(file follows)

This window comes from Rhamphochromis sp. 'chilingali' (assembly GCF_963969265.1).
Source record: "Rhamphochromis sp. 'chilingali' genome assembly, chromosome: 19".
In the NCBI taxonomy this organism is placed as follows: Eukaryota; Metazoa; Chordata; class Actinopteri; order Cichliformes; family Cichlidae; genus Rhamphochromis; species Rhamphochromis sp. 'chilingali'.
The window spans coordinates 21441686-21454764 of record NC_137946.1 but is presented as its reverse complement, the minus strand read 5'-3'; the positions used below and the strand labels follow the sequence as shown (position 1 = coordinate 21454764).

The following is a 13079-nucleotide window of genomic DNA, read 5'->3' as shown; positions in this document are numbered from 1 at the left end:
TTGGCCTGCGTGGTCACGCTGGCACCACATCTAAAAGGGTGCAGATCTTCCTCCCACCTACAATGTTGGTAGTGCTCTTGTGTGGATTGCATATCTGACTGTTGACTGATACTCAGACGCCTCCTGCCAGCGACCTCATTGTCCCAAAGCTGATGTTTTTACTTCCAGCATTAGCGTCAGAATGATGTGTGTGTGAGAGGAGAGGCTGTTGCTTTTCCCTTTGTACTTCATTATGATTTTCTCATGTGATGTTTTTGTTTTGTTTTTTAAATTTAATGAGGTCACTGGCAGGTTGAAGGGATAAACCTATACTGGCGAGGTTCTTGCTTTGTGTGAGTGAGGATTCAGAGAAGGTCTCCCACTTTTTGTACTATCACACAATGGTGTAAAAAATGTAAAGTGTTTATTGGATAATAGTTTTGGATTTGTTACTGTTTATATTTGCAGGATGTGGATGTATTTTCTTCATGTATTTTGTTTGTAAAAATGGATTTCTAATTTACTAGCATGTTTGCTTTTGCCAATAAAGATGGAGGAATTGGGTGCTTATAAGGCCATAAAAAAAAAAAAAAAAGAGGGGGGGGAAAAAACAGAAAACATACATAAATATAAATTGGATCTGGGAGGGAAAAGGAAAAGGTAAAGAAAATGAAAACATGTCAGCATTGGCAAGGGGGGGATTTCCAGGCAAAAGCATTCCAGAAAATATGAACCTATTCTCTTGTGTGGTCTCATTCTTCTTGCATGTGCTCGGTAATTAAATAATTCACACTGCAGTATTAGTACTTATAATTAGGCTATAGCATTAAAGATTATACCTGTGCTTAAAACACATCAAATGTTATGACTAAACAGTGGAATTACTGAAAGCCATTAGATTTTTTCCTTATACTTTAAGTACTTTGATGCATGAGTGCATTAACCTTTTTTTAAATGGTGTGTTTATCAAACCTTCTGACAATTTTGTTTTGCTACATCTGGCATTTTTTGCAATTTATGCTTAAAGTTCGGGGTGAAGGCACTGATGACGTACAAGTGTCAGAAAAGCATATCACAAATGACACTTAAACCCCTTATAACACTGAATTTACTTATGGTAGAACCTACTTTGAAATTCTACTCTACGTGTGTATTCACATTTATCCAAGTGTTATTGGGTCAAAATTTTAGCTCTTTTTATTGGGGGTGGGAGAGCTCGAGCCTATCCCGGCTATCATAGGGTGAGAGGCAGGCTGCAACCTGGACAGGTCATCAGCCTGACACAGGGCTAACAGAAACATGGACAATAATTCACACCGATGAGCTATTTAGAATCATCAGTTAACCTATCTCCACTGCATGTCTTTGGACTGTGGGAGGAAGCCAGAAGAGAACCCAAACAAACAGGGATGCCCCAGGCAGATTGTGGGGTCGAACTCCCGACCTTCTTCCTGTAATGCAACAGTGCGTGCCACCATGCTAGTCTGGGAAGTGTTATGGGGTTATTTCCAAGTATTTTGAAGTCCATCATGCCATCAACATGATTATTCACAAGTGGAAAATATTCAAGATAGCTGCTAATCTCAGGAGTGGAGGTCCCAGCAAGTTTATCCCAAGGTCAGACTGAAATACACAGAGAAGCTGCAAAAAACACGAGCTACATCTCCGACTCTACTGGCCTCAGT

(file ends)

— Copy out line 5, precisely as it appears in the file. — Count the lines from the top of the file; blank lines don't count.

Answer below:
The following is a 13079-nucleotide window of genomic DNA, read 5'->3' as shown; positions in this document are numbered from 1 at the left end: